the theory by developing more of the details,in order to account for some of the new discoveries, but in most cases the nature of therequired extension was practically obvious as soon as the new phenomena orrelationships were identified. Indeed, some of the new discoveries, such as the existenceof exploding galaxies and the general nature of the products thereof, were actuallyanticipated in the first published description of the theory, along with many phenomenaand relations that are still awaiting empirical verification. Thus the new theoreticalsystem is
ahead of 
observation and experiment in a number of significant respects.
 
The scientific community is naturally reluctant to change its views to the degree requiredby my findings, or even to open its journals to discussion of such a departure fromorthodox thought. It has been a slow and difficult task to get a significant count of consideration of the new structure of theory. However, those who do examine this newtheoretical structure carefully can hardly avoid being impressed by the logical andconsistent nature of the theoretical development. As a consequence, many of theindividuals who have made an effort to understand and evaluate the new system have notonly recognized it as a major addition to scientific knowledge, but have developed anactive personal interest in helping to bring it to the attention of others. In order tofacilitate this task an organization was formed some ears ago with the specific objectiveof promoting understanding and eventual acceptance of the new theoretical system, theReciprocal System of physical theory, as we are calling it. Through the efforts of thisorganization, the New Science Advocates, Inc., and its individual members, lectures onthe new theory have been given at colleges and universities throughout the United Statesand Canada. The NSA also publishes a newsletter, and has been instrumental in makingpublication of this present volume possible.At the annual conference of this organization at the University of Mississippi inAugust 1977 I gave an account of the origin and early, development of theReciprocal System of theory. It has been suggested by some of those who heardthis, presentation that certain parts of it ought to be included in this presentvolume in order to bring out the fact that the central idea of the new system of theory, the general reciprocal relation between space and time, is not a product of a fertile imagination, but a conclusion reached as the result of an exhaustive anddetailed analysis of the available empirical data in a number of the most basicphysical fields. The validity of such a relation is determined by its consequences,rather than by its antecedents, but many persons may be more inclined to take thetime to examine those consequences if they are assured that the relation inquestion is the product of a systematic inductive process, rather than somethingextracted out of thin air. The following paragraphs from my conference addressshould serve this purpose.Many of those who come in contact with this system of theory are surprised to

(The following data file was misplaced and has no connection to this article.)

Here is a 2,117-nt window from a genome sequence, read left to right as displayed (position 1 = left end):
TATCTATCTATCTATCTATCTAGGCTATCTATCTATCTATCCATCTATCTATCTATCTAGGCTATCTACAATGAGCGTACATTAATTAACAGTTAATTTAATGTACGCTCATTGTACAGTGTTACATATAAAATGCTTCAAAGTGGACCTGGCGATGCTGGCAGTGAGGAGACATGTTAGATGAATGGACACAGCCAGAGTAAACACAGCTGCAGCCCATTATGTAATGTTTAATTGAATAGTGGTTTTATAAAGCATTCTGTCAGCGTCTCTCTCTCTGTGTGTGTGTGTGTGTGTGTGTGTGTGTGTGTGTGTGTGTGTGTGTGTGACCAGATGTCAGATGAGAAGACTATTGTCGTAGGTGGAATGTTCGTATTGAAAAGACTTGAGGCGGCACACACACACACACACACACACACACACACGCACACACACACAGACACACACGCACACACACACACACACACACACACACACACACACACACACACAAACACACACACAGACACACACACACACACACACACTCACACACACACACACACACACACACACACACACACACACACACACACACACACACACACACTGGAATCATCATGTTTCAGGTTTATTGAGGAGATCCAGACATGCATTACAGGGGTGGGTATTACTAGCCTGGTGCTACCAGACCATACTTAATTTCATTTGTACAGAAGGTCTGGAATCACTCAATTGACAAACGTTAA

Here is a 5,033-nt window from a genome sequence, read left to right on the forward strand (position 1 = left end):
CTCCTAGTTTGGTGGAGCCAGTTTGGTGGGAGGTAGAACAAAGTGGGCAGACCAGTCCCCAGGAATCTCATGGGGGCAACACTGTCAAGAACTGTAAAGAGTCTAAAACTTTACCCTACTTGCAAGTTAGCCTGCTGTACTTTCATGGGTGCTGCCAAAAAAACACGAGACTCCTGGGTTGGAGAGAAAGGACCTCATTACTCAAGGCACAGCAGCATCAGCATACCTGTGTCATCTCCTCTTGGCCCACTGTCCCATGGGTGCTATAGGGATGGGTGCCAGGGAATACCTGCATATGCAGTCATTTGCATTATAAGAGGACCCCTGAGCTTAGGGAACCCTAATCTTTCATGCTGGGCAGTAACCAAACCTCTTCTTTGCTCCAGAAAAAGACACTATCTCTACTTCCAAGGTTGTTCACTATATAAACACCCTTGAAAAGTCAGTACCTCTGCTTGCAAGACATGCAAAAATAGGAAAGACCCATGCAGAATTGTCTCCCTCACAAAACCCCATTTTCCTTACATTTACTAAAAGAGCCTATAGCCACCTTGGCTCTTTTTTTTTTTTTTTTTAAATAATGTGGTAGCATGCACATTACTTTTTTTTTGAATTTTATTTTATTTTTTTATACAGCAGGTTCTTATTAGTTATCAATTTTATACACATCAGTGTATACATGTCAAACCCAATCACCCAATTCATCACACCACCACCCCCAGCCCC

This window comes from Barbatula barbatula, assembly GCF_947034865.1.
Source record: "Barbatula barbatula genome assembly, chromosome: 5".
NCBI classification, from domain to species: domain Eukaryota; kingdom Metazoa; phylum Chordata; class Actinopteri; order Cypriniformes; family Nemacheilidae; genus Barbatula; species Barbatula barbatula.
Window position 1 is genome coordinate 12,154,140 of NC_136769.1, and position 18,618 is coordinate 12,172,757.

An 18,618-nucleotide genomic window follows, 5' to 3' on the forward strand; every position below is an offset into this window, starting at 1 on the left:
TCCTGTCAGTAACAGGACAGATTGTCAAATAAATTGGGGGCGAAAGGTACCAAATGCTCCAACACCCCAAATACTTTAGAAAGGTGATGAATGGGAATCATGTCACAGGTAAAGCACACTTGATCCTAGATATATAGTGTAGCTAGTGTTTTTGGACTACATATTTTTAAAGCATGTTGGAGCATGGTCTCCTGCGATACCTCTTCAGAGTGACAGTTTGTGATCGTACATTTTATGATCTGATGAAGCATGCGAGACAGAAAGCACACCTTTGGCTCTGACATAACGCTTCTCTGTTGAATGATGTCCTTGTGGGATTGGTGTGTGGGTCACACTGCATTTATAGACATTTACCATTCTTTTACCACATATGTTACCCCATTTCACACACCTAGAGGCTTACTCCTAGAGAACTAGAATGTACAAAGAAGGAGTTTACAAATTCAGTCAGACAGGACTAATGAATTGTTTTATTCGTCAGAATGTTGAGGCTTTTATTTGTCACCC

find us talking of ―progress in connection with i
t. Some evidently look upon thetheory as a construction, which should be complete before it is offered forinspection. Others apparently believe that it originated as some kind of arevelation, and that all I had to do was to write it down. Before I undertake todiscuss the progress that has been made in the past twenty years, it is thereforeappropriate to explain just what kind of a thing the theory actually is, and whyprogress is essential. Perhaps the best way of doing this will be to tell yousomething about how it originated.I have always been very much interested in the theoretical aspect of scientificresearch, and quite early in life I developed a habit of spending much of my sparetime on theoretical investigations of one kind or another. Eventually I concludedthat these efforts would be more likely to be productive if I directed most of themtoward some specific goal, and I decided to undertake the task of devising a